CERES case studies
Environmental control of asexual reproduction and somatic growth of Aurelia spp. (Cnidaria, Scyphozoa) polyps from the Adriatic Sea
Polyps of two moon jellyfish species, Aurelia coerulea and A. relicta, from two Adriatic Sea coastal habitats were incubated under multiple combinations of temperature (14, 21°C), salinity (24, 37 ppt) and food regime (9.3, 18.6, 27.9 μg C ind−1 week−1) to comparatively assess how these factors may influence major asexual reproduction processes in the two species. Both species exhibited a shared pattern of budding mode (Directly Budded Polyps: DBP; Stolonal Budded Polyps: SBP), with DBP favoured under low food supply (9.3 μg C ind −1 week−1) and low temperature (14°C), and SBP dominant under high temperature (21°C). However, A. coerulea showed an overall higher productivity than A. relicta, in terms of budding and podocyst production rates. Further, A. coerulea exhibited a wide physiological plasticity across different temperatures and salinities as typical adaptation to ecological features of transitional coastal habitats. This may support the hypothesis that the invasion of A. coerulea across coastal habitats worldwide has been driven by shellfish aquaculture, with scyphistoma polyps and resting stages commonly found on bivalve shells. On the contrary, A. relicta appears to be strongly stenovalent, with cold, marine environmental optimal preferences (salinity 37 ppt, T ranging 14–19°C), corroborating the hypothesis of endemicity within the highly peculiar habitat of the Mljet lake. By exposing A. relicta polyps to slightly higher temperature (21°C), a previously unknown developmental mode was observed, by the sessile polyp regressing into a dispersive, temporarily unattached and tentacle-less, non-feeding stage. This may allow A. relicta polyps to escape climatic anomalies associated to warming of surface layers and deepening of isotherms, by moving into deeper, colder layers. Overall, investigations on species-specific eco-physiological and ontogenetic potentials of polyp stages may contribute to clarify the biogeographic distribution of jellyfish and the phylogenetic relationships among evolutionary related sister clades.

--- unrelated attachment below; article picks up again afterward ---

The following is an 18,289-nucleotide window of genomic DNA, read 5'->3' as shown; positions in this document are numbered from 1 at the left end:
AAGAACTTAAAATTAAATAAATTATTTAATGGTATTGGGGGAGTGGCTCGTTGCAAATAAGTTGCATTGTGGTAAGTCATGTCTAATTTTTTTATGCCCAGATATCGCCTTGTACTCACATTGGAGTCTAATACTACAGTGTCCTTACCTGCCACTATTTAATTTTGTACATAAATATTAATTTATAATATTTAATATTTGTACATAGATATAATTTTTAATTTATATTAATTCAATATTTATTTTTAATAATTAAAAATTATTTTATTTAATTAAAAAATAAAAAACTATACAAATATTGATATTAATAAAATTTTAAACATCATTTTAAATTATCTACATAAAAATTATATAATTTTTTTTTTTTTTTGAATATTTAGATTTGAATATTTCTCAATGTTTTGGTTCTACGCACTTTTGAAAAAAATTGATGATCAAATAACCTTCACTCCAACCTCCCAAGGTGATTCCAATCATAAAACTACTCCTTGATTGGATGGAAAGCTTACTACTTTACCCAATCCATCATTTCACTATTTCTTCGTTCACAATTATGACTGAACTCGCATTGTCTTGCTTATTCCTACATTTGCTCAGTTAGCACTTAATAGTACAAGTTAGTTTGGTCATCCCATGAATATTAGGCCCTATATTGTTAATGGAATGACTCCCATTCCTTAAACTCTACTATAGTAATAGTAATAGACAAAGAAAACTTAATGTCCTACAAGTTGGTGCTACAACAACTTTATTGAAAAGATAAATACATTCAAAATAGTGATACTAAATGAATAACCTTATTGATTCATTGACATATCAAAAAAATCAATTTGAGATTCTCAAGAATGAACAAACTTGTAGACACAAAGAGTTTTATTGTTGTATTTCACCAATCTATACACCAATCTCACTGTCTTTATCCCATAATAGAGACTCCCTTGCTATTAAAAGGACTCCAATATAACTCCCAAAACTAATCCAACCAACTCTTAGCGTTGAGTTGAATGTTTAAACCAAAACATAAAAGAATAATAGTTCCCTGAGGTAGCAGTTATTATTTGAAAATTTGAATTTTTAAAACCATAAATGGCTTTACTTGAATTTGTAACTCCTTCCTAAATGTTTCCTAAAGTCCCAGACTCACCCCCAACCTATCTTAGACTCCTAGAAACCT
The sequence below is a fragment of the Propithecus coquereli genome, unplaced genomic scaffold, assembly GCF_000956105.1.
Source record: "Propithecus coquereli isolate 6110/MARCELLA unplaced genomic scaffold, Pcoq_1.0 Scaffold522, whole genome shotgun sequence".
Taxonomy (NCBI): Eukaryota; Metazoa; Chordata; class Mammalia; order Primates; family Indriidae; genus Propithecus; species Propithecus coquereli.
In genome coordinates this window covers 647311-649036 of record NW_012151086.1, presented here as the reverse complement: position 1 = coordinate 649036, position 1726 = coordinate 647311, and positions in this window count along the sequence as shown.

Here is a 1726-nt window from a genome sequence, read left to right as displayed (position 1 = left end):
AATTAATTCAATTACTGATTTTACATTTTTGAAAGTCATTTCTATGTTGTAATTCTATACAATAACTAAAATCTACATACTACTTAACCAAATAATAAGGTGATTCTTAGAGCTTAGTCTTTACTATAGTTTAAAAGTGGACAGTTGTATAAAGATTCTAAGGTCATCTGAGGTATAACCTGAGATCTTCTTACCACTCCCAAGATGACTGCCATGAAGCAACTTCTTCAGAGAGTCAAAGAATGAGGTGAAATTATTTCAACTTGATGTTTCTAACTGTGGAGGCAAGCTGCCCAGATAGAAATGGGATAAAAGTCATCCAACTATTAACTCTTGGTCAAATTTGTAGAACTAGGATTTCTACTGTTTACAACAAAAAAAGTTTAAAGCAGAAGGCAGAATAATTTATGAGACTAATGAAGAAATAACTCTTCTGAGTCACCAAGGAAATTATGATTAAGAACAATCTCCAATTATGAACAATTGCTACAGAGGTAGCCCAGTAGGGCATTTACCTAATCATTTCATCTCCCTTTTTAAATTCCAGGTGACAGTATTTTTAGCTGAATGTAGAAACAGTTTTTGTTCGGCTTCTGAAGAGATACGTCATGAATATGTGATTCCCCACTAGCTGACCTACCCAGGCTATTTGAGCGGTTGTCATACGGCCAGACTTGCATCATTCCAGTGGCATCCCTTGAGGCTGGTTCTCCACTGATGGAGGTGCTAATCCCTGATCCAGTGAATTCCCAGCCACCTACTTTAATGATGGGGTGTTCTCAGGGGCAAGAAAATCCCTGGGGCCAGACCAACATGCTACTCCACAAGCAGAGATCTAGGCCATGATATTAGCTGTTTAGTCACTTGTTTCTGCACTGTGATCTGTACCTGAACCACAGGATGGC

Hubot N, Lucas, CH and Piraino S (2017)
PlosOne 118: 27-40 DOI 10.1371/journal.pone.0178482
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This project receives funding from the European Union’s Horizon 2020 research and innovation programme under grant agreement No 678193 (CERES, Climate Change and European Aquatic Resources). The content of this website does not reflect the official opinion of the European Union. Responsibility for the information and views expressed therein lies entirely with the author(s).
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